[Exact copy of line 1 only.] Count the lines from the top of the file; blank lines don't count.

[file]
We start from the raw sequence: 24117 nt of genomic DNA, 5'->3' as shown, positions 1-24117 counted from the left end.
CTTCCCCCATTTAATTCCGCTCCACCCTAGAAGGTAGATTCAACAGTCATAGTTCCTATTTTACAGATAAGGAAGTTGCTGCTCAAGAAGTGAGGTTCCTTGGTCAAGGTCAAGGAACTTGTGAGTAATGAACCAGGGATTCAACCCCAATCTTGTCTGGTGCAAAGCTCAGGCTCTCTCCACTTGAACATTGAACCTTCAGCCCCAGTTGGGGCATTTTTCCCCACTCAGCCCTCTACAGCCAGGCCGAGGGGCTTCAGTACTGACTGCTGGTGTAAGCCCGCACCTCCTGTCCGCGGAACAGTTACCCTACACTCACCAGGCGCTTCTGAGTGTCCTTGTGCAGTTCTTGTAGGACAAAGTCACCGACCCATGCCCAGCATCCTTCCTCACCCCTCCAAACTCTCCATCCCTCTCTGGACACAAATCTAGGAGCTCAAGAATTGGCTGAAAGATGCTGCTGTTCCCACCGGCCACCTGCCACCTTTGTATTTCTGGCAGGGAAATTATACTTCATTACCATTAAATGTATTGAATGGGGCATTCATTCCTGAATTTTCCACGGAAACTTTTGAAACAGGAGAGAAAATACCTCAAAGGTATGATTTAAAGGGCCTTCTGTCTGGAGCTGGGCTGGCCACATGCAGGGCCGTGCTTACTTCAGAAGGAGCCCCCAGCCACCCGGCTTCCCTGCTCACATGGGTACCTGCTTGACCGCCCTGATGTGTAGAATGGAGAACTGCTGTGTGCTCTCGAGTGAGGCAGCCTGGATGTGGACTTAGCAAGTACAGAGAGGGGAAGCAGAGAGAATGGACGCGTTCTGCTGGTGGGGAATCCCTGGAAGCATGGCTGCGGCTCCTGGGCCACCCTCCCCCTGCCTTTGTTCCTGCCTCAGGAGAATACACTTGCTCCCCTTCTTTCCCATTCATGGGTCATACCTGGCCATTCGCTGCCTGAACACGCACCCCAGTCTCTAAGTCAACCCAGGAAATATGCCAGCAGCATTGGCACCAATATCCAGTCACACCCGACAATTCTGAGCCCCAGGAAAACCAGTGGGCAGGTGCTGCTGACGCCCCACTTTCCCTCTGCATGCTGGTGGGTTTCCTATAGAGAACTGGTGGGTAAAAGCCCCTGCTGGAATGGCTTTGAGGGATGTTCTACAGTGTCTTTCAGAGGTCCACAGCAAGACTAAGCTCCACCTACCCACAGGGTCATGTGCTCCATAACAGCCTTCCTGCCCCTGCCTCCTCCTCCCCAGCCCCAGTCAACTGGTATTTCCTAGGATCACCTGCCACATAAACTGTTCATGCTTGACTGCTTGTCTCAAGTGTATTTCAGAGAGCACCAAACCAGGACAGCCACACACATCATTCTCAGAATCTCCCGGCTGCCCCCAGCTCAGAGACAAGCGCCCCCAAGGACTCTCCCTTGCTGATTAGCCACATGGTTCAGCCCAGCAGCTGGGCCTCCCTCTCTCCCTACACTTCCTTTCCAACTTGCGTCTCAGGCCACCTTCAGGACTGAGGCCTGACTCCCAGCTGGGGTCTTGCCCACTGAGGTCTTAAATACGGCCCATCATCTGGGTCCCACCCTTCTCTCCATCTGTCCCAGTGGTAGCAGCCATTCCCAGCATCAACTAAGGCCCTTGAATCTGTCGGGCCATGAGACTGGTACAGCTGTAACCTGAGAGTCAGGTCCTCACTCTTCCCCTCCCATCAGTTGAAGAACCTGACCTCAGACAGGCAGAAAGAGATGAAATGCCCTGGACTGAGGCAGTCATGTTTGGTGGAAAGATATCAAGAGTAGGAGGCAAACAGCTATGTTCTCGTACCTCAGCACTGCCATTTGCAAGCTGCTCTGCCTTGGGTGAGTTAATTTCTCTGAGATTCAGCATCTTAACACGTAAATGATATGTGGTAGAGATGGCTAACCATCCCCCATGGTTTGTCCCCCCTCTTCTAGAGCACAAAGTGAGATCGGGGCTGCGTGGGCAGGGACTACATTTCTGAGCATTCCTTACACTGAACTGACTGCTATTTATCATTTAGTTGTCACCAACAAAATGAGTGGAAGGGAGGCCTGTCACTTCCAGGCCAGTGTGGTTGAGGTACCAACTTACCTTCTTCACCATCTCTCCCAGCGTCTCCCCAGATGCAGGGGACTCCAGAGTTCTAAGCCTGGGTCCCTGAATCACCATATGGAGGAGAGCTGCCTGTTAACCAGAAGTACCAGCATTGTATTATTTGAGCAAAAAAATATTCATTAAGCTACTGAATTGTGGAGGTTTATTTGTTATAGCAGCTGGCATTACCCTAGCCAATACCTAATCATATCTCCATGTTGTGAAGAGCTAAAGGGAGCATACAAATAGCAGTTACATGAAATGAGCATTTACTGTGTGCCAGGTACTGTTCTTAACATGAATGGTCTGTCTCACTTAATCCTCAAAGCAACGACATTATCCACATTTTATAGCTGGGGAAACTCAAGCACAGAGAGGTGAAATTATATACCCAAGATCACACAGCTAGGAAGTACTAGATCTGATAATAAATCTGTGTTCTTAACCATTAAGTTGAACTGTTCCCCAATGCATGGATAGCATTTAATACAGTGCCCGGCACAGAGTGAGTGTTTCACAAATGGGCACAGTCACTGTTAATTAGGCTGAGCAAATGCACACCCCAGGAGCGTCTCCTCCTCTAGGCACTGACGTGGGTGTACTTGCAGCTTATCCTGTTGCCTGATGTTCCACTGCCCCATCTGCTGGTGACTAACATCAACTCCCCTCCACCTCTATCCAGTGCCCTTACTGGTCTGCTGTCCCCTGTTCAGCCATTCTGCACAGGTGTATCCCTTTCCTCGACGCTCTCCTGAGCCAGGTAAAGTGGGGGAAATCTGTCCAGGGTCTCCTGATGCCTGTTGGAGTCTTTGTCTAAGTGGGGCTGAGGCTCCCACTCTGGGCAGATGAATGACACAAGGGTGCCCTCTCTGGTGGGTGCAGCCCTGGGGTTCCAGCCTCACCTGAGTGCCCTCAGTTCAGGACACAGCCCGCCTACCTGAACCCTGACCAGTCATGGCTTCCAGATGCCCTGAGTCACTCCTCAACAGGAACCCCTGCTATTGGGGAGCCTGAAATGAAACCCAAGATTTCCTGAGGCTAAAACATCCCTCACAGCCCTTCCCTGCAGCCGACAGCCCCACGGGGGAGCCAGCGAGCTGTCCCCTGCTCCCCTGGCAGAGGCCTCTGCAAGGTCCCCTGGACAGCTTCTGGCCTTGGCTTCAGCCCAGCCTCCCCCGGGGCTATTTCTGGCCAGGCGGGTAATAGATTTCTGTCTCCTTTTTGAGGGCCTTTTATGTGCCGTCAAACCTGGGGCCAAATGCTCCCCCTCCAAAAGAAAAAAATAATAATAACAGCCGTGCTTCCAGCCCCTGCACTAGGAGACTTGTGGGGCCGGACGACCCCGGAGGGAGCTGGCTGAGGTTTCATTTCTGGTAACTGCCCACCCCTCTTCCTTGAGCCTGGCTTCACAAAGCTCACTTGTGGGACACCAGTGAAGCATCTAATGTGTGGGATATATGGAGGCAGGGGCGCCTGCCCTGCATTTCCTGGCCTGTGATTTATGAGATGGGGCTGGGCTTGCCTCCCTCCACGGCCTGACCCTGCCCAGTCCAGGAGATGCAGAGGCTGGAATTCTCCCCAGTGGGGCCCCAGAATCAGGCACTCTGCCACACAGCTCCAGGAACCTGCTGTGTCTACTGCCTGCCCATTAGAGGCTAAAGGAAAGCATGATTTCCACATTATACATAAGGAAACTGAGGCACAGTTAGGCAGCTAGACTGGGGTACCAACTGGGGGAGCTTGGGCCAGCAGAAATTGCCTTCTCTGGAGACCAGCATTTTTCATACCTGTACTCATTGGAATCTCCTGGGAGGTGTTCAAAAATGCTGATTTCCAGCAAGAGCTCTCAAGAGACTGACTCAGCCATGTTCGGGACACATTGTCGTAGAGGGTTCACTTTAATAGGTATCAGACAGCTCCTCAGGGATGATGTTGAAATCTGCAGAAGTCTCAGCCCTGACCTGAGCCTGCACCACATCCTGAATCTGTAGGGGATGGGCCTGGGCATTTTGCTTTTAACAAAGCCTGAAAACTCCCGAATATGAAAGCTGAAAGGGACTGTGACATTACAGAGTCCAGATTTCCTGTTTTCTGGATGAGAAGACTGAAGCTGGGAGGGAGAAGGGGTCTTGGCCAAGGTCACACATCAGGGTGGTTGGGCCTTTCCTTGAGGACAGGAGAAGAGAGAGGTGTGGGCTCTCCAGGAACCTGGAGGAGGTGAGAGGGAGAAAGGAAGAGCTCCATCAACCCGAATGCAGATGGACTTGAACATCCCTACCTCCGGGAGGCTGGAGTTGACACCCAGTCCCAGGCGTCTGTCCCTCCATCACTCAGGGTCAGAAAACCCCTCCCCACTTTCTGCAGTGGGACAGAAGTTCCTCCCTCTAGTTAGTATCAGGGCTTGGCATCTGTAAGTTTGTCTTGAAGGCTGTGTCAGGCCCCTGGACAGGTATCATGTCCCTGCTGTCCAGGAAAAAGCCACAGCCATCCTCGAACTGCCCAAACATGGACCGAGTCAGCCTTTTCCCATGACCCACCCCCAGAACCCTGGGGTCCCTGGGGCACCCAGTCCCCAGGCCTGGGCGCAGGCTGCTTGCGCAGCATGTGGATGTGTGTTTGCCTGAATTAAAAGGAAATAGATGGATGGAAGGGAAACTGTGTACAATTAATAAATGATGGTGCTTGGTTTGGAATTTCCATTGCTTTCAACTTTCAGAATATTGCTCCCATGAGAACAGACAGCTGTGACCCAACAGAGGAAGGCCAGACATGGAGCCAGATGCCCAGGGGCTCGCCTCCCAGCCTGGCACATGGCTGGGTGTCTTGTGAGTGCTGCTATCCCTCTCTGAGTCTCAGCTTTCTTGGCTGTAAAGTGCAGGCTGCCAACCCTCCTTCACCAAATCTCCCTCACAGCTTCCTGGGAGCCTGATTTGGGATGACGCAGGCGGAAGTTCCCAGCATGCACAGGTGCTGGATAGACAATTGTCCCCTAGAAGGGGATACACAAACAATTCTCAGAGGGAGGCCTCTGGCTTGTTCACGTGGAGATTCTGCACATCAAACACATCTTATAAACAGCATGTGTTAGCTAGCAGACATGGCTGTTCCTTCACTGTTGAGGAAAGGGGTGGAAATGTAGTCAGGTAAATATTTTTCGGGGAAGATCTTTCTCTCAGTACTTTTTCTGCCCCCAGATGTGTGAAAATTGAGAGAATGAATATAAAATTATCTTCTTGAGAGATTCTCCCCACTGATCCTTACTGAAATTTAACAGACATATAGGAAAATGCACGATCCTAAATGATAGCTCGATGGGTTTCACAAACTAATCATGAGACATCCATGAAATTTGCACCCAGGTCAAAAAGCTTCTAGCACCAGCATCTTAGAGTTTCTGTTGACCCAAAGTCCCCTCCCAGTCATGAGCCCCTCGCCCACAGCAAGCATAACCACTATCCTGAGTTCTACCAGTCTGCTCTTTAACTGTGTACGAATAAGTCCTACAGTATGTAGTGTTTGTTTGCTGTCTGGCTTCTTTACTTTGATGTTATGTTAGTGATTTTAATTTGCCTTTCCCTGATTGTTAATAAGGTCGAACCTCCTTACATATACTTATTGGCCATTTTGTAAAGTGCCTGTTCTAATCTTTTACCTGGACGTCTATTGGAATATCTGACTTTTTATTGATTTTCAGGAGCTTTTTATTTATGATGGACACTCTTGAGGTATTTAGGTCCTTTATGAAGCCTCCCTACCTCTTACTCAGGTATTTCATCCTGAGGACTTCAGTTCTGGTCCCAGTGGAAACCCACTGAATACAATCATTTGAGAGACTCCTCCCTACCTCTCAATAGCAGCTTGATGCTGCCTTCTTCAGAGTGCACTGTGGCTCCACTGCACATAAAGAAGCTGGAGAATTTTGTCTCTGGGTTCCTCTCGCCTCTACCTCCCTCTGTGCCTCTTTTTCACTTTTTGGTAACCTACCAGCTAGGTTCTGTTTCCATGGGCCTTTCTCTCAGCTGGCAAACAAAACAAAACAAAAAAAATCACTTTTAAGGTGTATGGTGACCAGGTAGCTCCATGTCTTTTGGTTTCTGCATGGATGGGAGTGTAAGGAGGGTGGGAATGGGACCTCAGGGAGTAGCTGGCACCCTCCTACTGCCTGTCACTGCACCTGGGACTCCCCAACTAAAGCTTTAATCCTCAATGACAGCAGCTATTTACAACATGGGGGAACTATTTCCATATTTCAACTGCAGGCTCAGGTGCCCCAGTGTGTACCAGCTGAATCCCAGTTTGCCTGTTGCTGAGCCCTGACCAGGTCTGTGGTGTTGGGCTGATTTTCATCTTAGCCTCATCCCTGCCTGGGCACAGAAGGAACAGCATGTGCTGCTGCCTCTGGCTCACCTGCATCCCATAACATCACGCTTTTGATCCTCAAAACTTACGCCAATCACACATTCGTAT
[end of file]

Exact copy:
We start from the raw sequence: 24117 nt of genomic DNA, 5'->3' as shown, positions 1-24117 counted from the left end.